Hi! Do you remember blogs? Well, this used to be one. Now it just serves as an archive for my multiple Twitter accounts.
I suppose I should write something about this
documentary, since it just got aired in France. But I don’t know what to say. So I’ll start with quoting an fr.rec.tv.programmes article:
This “journalist” is just a dirt digger who wanted to go sensational over old gossip when the simple interview of michael at home, with his fans and kids, was already a scoop.
Besides, the english journalist certainly blew the opportunity for his colleagues who hoped to make a real Jackson interview. Anyway, for me, he’s an asshole.
There. Sums up quite well what I felt during the whole show. Yes, Michael Jackson is a psychopath (literally: he lives in a distinct reality); yes, he’s completely irresponsible, and his child will need quite a therapy in order to get over that; yes, it’s impressive and even painful for us to see this face move and speak, and realize that there is indeed a human being behind that thing we had only seen in pictures, and couldn’t quite imagine in motion, in use in everyday life. But it wasn’t that bad. He isn’t that bad. Martin Bashir’s worries about Jackson’s children are exaggerated, and his worries about the star’s teenage friends is absolutely ridiculous. Come on, how could Michael be a pedophile, when he’s convinced he’s a child? That’s not how it works…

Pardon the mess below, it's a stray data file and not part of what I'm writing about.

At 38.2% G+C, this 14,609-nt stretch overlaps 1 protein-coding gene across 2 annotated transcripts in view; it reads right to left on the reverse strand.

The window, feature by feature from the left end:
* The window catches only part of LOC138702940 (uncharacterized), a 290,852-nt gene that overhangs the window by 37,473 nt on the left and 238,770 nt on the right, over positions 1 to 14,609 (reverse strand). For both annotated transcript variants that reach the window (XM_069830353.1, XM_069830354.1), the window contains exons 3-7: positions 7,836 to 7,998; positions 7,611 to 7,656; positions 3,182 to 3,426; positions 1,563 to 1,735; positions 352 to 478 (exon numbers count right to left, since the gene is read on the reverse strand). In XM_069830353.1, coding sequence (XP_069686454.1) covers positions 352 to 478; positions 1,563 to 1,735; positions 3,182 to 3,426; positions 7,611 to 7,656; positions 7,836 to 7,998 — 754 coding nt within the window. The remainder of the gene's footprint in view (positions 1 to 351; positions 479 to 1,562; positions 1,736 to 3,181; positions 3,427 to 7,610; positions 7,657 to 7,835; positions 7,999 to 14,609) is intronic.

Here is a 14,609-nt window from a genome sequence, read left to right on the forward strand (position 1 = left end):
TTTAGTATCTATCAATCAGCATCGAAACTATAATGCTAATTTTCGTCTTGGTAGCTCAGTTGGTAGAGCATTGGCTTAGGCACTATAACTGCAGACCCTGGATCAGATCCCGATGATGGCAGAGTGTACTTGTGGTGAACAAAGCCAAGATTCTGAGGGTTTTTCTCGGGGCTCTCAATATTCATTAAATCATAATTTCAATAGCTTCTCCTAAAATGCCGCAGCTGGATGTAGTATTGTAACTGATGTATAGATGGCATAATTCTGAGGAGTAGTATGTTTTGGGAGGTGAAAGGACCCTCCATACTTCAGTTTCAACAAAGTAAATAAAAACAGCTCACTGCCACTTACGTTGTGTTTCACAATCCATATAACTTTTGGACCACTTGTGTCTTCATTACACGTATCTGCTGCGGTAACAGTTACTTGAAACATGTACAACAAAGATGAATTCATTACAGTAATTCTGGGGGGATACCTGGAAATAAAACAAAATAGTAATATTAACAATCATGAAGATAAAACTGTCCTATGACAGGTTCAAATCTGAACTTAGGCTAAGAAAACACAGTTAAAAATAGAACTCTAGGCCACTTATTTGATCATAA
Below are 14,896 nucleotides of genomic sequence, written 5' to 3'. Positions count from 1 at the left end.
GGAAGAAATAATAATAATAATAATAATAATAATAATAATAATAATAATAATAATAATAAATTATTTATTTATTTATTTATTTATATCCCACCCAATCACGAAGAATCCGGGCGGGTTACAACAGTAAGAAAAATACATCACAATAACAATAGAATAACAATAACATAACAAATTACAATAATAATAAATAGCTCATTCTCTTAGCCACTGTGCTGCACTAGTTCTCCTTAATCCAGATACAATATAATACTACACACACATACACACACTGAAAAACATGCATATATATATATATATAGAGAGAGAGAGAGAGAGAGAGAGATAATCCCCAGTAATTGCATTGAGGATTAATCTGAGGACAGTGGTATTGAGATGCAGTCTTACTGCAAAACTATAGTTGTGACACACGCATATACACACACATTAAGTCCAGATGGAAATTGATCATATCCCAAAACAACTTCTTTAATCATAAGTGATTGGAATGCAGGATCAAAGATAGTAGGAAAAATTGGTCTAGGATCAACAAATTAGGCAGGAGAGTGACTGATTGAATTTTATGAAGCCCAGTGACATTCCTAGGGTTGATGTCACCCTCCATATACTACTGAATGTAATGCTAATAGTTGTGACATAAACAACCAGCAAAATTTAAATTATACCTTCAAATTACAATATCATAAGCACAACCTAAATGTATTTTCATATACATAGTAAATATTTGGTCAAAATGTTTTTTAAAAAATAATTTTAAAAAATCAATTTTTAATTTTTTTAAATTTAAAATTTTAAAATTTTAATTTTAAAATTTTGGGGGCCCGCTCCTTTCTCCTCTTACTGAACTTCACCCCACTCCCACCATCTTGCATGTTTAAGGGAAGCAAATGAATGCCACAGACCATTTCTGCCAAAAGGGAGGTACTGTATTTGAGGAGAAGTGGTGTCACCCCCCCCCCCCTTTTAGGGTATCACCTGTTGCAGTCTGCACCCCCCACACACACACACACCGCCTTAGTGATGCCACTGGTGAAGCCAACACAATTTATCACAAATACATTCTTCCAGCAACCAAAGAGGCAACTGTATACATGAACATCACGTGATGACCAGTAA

I was glad to see that, on the last interview, Jackson was finally defensive—I don’t know if his naiveness just worn out, or if his aides warned him about Bashir, but it was comforting to see he quit trusting the guy. Bad idea, however, to launch a public, mediatic counter-attack, in courts and on TV: it provided additional publicity the show didn’t need, nor deserve. And in fact there wasn’t so much material for scandal in there.
Watching the show, I couldn’t help but think of one of my ex’s, who was a fan of Michael Jackson. I don’t know if he still is: it’s an awful time to be a fan of his, and yet there still are plenty of those, as evidenced by the documentary itself.
Oh well, it’s a tough time for the ingenuous.
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